Welcome to the Friday, February 24, Brew.
By: Douglas Kronaizl
Here’s what’s in store for you as you start your day:
- Seattle voters approve Initiative 135, creating the Social Housing Developer
- State supreme courts issued 233 opinions last week
- #FridayTrivia: How many of the 192 top state executive officials hold law degrees?
Seattle voters approve Initiative 135, creating the Social Housing Developer
Let’s take a look at a recent local ballot measure approved in Seattle. On Feb. 14, Seattle voters approved Initiative 135 with 57% of the vote.
This citizen-initiated measure creates the Seattle Social Housing Developer, a public development organization that will own, develop, and maintain what the initiative describes as social housing.
Initiative sponsors said the goal of social housing is to provide publicly-owned apartments that are “removed from market forces and speculation” and built “with the express aim of housing people equitably and affordably … to remain affordable in perpetuity.”
Under Initiative 135, the public developer’s housing units will be available to those with incomes up to 120% of the area median income of $120,907. Rent is limited to 30% of the household income. Applications do not include references, co-signers, background checks, or application fees. Tenants will be selected using a lottery-based system.
As a public corporation, the Seattle Social Housing Developer will be able to issue bonds, receive federal funds and grants, and collect revenue from its services.
State Rep. Frank Chopp (D), Seattle School Board Director Brandon Hersey, and Tye Reed—a co-chair of House our Neighbors, the initiative’s sponsor—wrote the voter guide statement supporting Initiative 135, saying, “We are facing an unrelenting housing and homelessness crisis in Seattle … [W]e need more affordable housing and the tools we have to build it are not enough.”
Three advocates associated with existing local housing non-profits and advocacy groups—John Fox, David Bloom, and Alice Woldt—wrote the official statement opposing the measure, saying, “Creating another agency to compete for scarce housing dollars that costs several million to set it up before one housing unit is produced doesn’t make sense.”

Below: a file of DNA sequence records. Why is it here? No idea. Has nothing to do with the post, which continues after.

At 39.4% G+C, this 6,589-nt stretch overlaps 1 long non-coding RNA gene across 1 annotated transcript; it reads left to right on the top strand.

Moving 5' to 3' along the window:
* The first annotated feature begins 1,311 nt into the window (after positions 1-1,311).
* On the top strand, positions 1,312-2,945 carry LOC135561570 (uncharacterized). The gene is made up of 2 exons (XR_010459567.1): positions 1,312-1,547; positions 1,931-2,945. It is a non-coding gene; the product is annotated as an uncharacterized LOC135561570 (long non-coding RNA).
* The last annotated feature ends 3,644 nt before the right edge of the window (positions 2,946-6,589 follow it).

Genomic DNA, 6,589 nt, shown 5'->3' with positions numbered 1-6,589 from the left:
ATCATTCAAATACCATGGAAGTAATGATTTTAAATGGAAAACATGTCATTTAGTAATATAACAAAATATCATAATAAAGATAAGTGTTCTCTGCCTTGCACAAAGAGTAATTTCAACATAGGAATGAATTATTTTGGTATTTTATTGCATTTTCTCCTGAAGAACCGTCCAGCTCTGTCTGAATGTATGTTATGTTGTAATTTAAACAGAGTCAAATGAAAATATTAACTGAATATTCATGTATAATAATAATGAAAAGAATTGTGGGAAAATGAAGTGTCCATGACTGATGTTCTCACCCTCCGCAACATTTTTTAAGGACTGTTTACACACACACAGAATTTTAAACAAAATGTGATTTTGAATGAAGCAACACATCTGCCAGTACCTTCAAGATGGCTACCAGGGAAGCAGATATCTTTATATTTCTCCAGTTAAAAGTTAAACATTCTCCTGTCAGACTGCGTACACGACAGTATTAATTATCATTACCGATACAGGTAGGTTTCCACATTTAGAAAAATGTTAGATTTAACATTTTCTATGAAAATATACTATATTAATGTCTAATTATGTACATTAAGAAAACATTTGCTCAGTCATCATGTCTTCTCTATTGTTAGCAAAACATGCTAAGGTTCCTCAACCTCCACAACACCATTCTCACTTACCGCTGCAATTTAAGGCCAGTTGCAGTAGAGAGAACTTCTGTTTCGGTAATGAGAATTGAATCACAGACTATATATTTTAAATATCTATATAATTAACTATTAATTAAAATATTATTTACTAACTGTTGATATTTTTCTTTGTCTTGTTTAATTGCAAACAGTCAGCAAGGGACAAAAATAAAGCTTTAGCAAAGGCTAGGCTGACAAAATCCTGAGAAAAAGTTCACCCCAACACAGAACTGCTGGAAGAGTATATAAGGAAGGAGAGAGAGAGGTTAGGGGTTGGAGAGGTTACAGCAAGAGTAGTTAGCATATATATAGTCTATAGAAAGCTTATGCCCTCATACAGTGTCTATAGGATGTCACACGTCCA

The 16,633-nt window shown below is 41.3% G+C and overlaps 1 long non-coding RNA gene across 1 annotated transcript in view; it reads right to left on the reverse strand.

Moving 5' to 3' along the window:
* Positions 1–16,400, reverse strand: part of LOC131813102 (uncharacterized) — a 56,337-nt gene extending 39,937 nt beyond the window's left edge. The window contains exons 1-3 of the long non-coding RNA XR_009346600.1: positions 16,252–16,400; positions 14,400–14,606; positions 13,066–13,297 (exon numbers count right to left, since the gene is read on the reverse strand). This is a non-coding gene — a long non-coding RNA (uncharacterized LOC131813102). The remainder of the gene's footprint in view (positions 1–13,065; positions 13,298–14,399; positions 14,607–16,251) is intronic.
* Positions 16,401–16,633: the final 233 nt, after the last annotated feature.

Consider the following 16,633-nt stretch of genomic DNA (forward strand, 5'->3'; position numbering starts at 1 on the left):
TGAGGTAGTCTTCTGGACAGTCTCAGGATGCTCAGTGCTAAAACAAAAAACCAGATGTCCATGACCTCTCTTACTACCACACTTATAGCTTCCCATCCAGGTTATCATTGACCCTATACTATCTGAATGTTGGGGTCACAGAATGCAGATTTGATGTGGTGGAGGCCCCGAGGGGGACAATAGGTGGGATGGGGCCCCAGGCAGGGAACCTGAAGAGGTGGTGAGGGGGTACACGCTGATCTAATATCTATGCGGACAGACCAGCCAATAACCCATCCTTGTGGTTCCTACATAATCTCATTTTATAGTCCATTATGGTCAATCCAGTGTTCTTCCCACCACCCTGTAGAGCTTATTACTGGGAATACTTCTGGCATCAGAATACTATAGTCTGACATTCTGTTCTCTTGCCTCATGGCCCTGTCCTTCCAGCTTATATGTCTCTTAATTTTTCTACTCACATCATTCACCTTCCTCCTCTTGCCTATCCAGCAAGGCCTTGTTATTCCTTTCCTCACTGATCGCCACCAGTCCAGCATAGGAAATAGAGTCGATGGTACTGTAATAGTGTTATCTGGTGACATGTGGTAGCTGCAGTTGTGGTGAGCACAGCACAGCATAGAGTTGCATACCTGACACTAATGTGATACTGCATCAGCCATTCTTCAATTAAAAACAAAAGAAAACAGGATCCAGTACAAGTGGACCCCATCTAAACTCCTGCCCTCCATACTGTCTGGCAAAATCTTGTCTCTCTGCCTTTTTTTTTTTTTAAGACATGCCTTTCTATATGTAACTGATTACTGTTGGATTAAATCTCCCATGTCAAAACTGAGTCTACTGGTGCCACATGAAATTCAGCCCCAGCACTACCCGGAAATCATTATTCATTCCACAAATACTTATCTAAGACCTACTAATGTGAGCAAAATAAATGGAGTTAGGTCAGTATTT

We’ve so far identified 52 other local measures to be voted on this year. The next major election date is March 7, with local ballot measures to be decided in California, Florida, and Vermont.
State supreme courts issued 233 opinions last week
State supreme courts issued 233 opinions between Feb. 13 and 19. The Pennsylvania Supreme Court led the field with 77 opinions issued, followed by North Dakota with 20 and Kentucky with 18.
Last week’s 233 opinions account for 27% of the year-to-date total of 1,067. Pennsylvania, again, leads with 290 opinions issued since Jan. 1, followed by Texas with 69 and Delaware with 61.
Supreme courts in most states (37) have issued fewer than 25 opinions since the start of the year, and those in Michigan, North Carolina, and Utah have yet to issue any opinions so far.
Some of the state supreme court opinions issued this year include those in:
- Kentucky, where the court upheld the state’s effective abortion ban while lawsuits against the ban continue;
- Minnesota, where the court sent a case regarding a COVID-related executive order that had previously been dismissed back to an appellate court, saying it was still justiciable even though the order had expired; and,
- Vermont, where the court upheld a statute allowing noncitizens who are legal U.S. residents to vote in Montpelier’s local elections
Supreme courts in Pennsylvania, West Virginia, Texas, and Delaware regularly end the year as some of the country’s most active courts. Collectively, they accounted for 39% of all opinions issued in 2021, 40% in 2022, and, to date, 45% in 2023.
There are a few reasons for Pennsylvania’s outsized number of opinions each year. In most states, concurring and dissenting opinions are filed alongside the court’s majority opinion, but in Pennsylvania, the court publishes those opinions separately. Additionally, when deciding whether a case can be appealed, the court logs these decisions as standalone, typically single-page, orders.
Every state and the District of Columbia have at least one supreme court, known as a court of last resort. Oklahoma and Texas have two courts of last resort, one for civil cases and one for criminal proceedings. Supreme courts do not hear trials of cases. Instead, they hear appeals of decisions made in lower courts. The number of justices on each state supreme court ranges between five and nine.
In 2020, we conducted a study identifying the partisan balance on every state supreme court. You can find that research here. We also identified which justices ruled together most often in our Determiners and Dissenters report found here.
#FridayTrivia: How many of the 192 top state executive officials hold law degrees?
In Wednesday’s Brew, we discussed the 192 top state executive officials and their educational backgrounds. These top officials represent the nation’s governors, lieutenant governors, attorneys general, and secretaries of state. Based on our research, just about every official (184) holds a bachelor’s degree, but the numbers vary for advanced degrees beyond that point.
How many of the 192 top state executive officials hold law degrees?